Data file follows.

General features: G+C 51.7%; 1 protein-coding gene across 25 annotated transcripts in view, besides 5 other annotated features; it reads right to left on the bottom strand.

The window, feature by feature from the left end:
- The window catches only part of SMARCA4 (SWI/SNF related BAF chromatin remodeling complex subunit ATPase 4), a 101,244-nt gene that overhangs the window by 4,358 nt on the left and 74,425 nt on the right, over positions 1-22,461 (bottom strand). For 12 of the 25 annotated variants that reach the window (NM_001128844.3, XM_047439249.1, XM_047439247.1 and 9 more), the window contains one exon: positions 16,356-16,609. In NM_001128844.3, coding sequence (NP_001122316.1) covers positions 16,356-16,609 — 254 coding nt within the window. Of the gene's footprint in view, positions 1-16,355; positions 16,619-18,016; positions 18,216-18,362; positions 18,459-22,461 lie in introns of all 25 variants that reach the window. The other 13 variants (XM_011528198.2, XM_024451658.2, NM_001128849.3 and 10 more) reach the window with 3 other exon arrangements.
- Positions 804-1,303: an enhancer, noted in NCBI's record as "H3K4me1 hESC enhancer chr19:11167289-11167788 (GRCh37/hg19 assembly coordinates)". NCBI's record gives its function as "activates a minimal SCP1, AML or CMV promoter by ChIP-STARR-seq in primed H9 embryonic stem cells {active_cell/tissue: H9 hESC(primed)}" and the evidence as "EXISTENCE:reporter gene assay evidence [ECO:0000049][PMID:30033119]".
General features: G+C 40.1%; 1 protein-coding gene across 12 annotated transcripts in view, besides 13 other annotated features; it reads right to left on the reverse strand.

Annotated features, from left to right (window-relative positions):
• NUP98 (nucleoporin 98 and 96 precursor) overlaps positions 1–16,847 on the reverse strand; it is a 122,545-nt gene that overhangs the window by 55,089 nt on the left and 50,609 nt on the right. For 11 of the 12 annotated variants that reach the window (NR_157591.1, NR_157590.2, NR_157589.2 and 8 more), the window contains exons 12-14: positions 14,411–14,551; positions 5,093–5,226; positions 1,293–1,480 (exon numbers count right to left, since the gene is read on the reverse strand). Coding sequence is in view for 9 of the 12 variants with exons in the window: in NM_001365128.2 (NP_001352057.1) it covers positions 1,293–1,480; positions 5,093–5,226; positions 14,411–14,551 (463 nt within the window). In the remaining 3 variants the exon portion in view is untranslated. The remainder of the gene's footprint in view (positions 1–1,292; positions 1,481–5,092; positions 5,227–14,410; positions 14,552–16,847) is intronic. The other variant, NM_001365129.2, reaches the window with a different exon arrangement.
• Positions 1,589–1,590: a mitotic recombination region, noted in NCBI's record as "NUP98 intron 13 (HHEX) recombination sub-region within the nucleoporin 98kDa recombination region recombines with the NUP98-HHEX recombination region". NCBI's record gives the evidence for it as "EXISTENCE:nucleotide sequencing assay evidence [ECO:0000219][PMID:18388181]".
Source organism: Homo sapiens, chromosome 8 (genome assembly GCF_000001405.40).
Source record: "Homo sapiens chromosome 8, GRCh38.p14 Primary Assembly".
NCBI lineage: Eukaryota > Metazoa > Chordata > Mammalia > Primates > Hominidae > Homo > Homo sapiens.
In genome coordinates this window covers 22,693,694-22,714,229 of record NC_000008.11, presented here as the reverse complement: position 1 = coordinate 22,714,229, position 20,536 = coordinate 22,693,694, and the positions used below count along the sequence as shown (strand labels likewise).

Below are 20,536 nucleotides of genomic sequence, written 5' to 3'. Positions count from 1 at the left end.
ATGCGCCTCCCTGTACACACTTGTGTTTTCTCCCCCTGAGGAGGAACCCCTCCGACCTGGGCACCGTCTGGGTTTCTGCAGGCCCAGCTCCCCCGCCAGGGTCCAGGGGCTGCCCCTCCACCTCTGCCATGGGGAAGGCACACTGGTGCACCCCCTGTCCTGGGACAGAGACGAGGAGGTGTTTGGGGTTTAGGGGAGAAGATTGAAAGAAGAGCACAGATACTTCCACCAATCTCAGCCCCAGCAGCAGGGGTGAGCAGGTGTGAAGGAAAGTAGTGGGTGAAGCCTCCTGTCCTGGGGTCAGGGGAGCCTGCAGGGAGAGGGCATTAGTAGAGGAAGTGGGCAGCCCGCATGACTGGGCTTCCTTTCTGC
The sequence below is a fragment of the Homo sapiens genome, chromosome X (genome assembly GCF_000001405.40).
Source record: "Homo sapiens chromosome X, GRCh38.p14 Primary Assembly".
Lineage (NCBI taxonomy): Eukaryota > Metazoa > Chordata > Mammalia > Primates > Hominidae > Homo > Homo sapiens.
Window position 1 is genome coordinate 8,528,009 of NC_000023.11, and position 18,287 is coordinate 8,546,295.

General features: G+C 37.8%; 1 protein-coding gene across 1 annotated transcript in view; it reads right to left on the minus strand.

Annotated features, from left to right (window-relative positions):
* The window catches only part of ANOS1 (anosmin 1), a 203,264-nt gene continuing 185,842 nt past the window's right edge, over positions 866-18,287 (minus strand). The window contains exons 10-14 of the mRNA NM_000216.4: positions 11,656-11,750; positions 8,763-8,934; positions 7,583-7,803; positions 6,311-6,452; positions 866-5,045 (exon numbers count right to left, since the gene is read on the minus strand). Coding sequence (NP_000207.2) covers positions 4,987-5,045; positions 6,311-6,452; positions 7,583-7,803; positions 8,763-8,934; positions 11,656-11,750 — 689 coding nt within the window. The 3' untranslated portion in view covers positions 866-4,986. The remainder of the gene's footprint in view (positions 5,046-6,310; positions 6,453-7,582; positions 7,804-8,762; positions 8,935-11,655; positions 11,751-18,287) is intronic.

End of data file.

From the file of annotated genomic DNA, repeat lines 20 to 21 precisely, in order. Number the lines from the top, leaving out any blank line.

Annotated features, from left to right (window-relative positions):
* The window catches only part of ANOS1 (anosmin 1), a 203,264-nt gene continuing 185,842 nt past the window's right edge, over positions 866-18,287 (minus strand). The window contains exons 10-14 of the mRNA NM_000216.4: positions 11,656-11,750; positions 8,763-8,934; positions 7,583-7,803; positions 6,311-6,452; positions 866-5,045 (exon numbers count right to left, since the gene is read on the minus strand). Coding sequence (NP_000207.2) covers positions 4,987-5,045; positions 6,311-6,452; positions 7,583-7,803; positions 8,763-8,934; positions 11,656-11,750 — 689 coding nt within the window. The 3' untranslated portion in view covers positions 866-4,986. The remainder of the gene's footprint in view (positions 5,046-6,310; positions 6,453-7,582; positions 7,804-8,762; positions 8,935-11,655; positions 11,751-18,287) is intronic.